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The Week in Climate Hearings: Going to Extremes

Climate Attribution, Carbon Capture, Insurance Markets

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Fossil-fueled weather extremes have decimated pumpkin patches in much of the nation. Credit: Brittany Peterson

Last Thursday, House Republicans passed the Energy and Water Development and Related Agencies Appropriations Act (H.R. 4394) on a party-line vote. They had planned to bring it to the floor the first week of October, but they had to depose Kevin McCarthy (R-Calif.) and argue for weeks before finally choosing the oil-funded theocrat Mike Johnson (R-La.) as their new speaker first.

The energy bill cuts non-military funding by 22 percent from last year, including a $5 billion recission in Inflation Reduction Act funds, a 38 percent cut to the Department of Energy’s Energy Efficiency and Renewable Energy, and a 53 percent cut to the Western drought-management program known as WaterSMART. It is stocked with extremist riders, such as blocking energy efficiency standards and prohibiting the Army Corps of Engineers from renaming items that commemorate the Confederacy.

GOP amendments added on the floor worsened the bill, blocking COVID-19 mask mandates and energy standards for air conditioners, ice makers, water heaters, furnaces, or manufactured housing. They prohibit funding for the American Climate Corps, block consideration of the social cost of greenhouse gases, block DOE’s Industrial Decarbonization Roadmap and Office of Scientific Workforce Diversity, Equity, and Inclusion, and more.

A 100-acre wildfire burns in Pulaski County, Virginia, October 29.

Wednesday, November 1

At 10 am, the Senate Environment and Public Works Committee holds a hearing on the science of how climate change is fueling severe weather events. The witnesses are Lawrence Berkeley climate modeler Michael Wehner, climate resilience officer and marine scientist Jennifer Jurado, and former Trump administration technologist Paul Dabbar, who is now at the oil-backed Columbia University Center on Global Energy Policy. As climate scientist Kevin Trenberth pointed out in 2011, the only reasonable starting assumption is that all weather is inflenced by climate pollution.

At 2:30 pm, the Senate Small Business and Entrepreneurship Committee holds a hearing on small businesses and America’s outdoor recreation economy, which is being reshaped by global warming. Witnesses include New Hampshire backcountry skier Andrew Drummond and outdoor recreation lobbyist Jessica Wahl Turner.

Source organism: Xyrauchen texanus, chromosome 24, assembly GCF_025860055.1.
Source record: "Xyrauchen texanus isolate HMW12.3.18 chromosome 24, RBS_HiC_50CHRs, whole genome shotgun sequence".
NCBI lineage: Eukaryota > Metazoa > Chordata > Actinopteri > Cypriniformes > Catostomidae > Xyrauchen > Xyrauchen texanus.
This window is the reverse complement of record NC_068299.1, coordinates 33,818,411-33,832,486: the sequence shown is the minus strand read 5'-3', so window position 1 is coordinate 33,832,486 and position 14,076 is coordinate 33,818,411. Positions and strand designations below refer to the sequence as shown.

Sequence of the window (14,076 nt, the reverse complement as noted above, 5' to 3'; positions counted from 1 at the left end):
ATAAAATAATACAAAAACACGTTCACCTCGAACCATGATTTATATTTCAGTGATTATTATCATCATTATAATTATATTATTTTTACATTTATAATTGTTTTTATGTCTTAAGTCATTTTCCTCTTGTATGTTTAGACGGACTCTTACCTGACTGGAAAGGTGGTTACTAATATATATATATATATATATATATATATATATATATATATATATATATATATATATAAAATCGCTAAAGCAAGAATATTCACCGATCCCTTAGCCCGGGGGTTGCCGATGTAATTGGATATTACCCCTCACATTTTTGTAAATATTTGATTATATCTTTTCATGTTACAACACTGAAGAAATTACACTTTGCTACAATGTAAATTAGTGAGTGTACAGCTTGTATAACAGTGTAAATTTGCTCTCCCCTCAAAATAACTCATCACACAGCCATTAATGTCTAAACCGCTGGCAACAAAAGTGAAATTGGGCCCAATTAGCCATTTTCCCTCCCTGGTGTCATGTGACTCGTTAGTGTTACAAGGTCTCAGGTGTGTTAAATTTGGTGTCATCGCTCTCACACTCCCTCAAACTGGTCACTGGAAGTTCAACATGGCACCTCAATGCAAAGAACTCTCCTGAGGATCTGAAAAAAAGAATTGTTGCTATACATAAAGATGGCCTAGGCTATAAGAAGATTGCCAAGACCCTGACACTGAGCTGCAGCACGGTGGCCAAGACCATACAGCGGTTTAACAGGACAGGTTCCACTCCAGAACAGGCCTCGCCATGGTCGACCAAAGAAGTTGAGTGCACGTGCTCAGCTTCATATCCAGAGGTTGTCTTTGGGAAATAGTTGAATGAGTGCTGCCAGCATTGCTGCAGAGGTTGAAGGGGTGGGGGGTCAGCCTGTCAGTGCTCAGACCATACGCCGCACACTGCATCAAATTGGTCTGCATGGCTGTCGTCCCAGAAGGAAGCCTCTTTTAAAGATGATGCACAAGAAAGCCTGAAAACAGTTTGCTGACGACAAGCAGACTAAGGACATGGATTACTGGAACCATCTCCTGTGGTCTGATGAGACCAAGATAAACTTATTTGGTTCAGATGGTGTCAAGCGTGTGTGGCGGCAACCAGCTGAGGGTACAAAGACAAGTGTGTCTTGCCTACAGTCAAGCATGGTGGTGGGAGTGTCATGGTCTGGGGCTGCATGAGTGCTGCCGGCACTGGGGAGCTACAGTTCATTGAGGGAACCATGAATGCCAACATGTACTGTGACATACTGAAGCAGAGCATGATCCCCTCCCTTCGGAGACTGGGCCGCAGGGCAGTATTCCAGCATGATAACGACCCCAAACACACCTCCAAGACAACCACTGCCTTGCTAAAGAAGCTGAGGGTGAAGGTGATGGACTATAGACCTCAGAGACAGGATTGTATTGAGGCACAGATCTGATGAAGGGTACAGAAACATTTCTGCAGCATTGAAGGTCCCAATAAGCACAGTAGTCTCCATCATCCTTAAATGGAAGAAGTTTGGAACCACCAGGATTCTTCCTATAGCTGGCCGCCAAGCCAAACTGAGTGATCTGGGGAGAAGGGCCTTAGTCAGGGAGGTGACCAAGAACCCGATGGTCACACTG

On Wednesday evening, the House is expected to vote on more appropriations bills —Legislative Branch Appropriations Act (H.R. 4364), Transportation, Housing and Urban Development, and Related Agencies Appropriations Act (H.R. 4820), and Department of the Interior, Environment, and Related Agencies Appropriations Act (H.R. 4821). The latter two (Transportation-HUD and Interior-EPA), both of which have extreme anti-climate provisions, require a Rules committee meeting earlier in the day, which has not yet been announced.

Thursday, November 2

At 10 am, the the House Financial Services capital markets subcommittee examines the Securities Exchange Commission’s agenda; we can expect Republican witnesses who will decry SEC climate risk and responsible investing guidelines.

Also at 10 am, Sen. Joe Manchin’s (D-W.Va.) energy committee looks at deploying carbon capture utilization and sequestration and direct air capture technologies—likely calling for the loosening of environmental permit requirements to support these fossil-industry-backed technologies.

At 10:15 am, the House Natural Resources Committee holds its Member Day, where members of Congress can request earmarks or other special consideration of issues of concern. Halloween is the last day for members to request to testify.

At 2 pm, the House Financial Services insurance subcommittee receives testimony on factors influencing property and casualty insurance markets, a hearing originally scheduled for last week. Witnesses include reinsurance industry lobbyist Frank Nutter and Environmental Defense Fund economist Dr. Carolyn Kousky. As climate disasters put increasing pressure on insurance markets, Republicans on the committee are offering the answer of eliminating the Federal Insurance Office.

Friday, November 3

At 11 AM, the House Foreign Affairs Committee holds its Member Day hearing.

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